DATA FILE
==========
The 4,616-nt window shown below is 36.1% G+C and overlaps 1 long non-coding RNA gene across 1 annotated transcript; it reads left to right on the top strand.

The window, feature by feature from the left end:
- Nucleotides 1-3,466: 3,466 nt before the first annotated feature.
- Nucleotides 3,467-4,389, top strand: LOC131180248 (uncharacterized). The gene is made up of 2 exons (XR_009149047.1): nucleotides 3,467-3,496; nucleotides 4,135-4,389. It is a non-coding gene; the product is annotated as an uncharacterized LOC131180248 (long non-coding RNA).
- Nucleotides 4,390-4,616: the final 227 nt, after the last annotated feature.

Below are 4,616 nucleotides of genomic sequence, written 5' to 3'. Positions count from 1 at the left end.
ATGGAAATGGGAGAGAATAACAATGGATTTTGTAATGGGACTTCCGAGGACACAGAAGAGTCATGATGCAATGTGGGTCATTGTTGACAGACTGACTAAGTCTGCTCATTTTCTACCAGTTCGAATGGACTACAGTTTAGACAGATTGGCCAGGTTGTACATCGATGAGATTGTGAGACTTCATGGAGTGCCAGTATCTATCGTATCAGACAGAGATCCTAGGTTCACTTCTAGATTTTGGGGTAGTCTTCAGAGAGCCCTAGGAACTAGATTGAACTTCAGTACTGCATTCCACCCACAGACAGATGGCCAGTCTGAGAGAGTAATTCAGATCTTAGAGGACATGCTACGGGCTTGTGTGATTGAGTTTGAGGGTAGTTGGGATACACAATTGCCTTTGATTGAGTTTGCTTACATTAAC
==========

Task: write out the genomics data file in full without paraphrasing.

The 4,616-nt window shown below is 36.1% G+C and overlaps 1 long non-coding RNA gene across 1 annotated transcript; it reads left to right on the top strand.

The window, feature by feature from the left end:
- Nucleotides 1-3,466: 3,466 nt before the first annotated feature.
- Nucleotides 3,467-4,389, top strand: LOC131180248 (uncharacterized). The gene is made up of 2 exons (XR_009149047.1): nucleotides 3,467-3,496; nucleotides 4,135-4,389. It is a non-coding gene; the product is annotated as an uncharacterized LOC131180248 (long non-coding RNA).
- Nucleotides 4,390-4,616: the final 227 nt, after the last annotated feature.

Below are 4,616 nucleotides of genomic sequence, written 5' to 3'. Positions count from 1 at the left end.
ATGGAAATGGGAGAGAATAACAATGGATTTTGTAATGGGACTTCCGAGGACACAGAAGAGTCATGATGCAATGTGGGTCATTGTTGACAGACTGACTAAGTCTGCTCATTTTCTACCAGTTCGAATGGACTACAGTTTAGACAGATTGGCCAGGTTGTACATCGATGAGATTGTGAGACTTCATGGAGTGCCAGTATCTATCGTATCAGACAGAGATCCTAGGTTCACTTCTAGATTTTGGGGTAGTCTTCAGAGAGCCCTAGGAACTAGATTGAACTTCAGTACTGCATTCCACCCACAGACAGATGGCCAGTCTGAGAGAGTAATTCAGATCTTAGAGGACATGCTACGGGCTTGTGTGATTGAGTTTGAGGGTAGTTGGGATACACAATTGCCTTTGATTGAGTTTGCTTACATTAAC